De Quervain syndrome can be treated non-surgically or surgically depending on the severity of the patient’s condition as diagnosed by a doctor. Non-surgical treatment generally involves alleviating or reducing the swelling and irritation to the tendons and tendon sheath, while surgical treatment works by surgically making more room for the irritated tendons to allow them to move more freely.  

Non-surgical treatment

If detected early, mild de Quervain tenosynovitis can be treated using mechanical methods or a lifestyle change.

  • Splints – A removeable splint may be worn to rest and keep the wrist straight while keeping the thumb in a comfortable position to allow for the tendons to heal. The splint may be worn during the day or at night to provide relieve to the tendons and tendon sheath to alleviate pain/discomfort.


  • Lifestyle change – For mild cases of de Quervain tenosynovitis, a change in activity level (for example, reducing the time spent on a hobby) can be enough for the symptoms to resolve on their own without any further medical intervention.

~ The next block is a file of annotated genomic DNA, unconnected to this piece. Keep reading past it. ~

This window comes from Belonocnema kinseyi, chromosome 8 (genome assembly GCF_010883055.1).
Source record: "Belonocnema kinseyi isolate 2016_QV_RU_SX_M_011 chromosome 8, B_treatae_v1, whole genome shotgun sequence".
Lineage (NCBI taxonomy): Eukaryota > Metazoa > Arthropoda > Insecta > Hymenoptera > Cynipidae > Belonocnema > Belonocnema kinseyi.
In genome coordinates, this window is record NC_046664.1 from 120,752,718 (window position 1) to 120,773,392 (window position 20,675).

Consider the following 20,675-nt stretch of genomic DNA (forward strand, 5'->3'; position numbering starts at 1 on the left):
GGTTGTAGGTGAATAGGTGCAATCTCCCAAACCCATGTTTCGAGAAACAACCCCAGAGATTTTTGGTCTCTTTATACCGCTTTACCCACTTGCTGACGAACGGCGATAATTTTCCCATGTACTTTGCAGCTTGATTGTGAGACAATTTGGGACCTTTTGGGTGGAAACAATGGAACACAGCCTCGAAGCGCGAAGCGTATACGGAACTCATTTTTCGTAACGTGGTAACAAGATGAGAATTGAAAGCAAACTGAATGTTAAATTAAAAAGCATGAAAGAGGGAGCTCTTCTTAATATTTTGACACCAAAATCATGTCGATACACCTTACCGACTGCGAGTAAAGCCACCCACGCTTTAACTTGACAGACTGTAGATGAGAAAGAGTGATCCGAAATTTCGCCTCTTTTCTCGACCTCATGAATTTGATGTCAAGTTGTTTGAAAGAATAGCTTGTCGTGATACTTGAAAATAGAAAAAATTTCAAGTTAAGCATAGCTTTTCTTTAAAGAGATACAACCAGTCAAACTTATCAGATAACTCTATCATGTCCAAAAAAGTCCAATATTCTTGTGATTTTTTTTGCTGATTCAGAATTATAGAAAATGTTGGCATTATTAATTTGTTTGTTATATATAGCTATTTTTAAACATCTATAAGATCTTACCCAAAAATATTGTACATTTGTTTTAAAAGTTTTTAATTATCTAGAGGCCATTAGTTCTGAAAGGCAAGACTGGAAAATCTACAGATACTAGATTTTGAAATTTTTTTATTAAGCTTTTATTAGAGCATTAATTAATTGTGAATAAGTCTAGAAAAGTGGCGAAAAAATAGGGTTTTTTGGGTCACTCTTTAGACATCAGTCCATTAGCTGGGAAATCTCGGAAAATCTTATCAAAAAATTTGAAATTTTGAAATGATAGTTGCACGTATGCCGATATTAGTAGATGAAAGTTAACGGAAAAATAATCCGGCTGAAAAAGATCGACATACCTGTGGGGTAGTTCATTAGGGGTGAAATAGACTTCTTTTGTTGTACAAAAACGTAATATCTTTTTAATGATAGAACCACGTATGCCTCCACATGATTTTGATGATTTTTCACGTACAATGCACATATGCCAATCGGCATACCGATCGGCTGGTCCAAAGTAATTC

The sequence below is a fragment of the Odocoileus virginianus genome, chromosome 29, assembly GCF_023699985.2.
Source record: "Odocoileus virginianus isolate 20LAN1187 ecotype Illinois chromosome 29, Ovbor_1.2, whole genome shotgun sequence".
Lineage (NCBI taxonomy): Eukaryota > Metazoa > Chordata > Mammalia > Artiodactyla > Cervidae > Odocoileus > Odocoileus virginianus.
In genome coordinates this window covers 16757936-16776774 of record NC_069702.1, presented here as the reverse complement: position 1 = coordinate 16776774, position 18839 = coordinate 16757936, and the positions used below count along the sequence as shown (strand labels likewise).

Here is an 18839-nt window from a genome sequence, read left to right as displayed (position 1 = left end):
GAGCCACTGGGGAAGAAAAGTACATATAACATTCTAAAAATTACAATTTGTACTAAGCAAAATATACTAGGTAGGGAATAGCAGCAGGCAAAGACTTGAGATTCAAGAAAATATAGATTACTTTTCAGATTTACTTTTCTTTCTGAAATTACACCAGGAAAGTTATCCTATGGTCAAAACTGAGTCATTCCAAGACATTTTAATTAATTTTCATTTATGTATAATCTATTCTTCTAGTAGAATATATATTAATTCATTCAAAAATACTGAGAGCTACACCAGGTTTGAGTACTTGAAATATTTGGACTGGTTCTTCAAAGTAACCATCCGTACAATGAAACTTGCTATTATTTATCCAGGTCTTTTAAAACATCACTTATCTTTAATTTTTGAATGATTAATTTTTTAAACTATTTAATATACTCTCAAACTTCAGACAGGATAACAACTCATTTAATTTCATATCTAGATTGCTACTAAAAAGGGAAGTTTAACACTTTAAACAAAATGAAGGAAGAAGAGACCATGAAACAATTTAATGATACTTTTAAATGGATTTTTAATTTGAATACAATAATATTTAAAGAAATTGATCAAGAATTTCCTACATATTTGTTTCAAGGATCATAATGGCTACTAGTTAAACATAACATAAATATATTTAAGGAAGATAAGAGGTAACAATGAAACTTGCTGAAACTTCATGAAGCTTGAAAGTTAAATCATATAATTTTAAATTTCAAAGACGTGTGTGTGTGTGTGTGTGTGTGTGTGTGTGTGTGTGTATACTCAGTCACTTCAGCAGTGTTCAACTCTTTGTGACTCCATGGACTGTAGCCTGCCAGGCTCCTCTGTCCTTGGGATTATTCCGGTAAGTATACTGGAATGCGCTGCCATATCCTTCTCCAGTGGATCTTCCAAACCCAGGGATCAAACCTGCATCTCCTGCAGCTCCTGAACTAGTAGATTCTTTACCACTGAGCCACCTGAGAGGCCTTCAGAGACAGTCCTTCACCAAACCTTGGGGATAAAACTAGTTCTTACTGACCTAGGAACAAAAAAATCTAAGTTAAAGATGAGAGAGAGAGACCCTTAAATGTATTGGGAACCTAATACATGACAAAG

For more severe cases of de Quervain tenosynovitis where the patient experiences greater discomfort/pain, the doctor may prescribe anti-inflammatory drugs or corticosteroids to reduce the swelling of the tendons and tendon sheath.

  • Anti-inflammatory drugs – Non-steroidal anti-inflammatory drugs (NSAIDs) can be taken orally or applied topically to the affected area to relieve inflammation. NSAID such as ibuprofen, naproxen, arcoxia, or diclofenac work by inhibiting the activity of enzymes that synthesise biological mediators involved in inflammation to reduce swelling and alleviate pain.


  • Corticosteroids – Corticosteroids can be administered via an injection into the tendon sheath (the tunnel housing the tendons) to effectively reduce swelling. The steroid softens and loosens the tendon sheath, reversing the inflammation and easing the pain felt by the patient.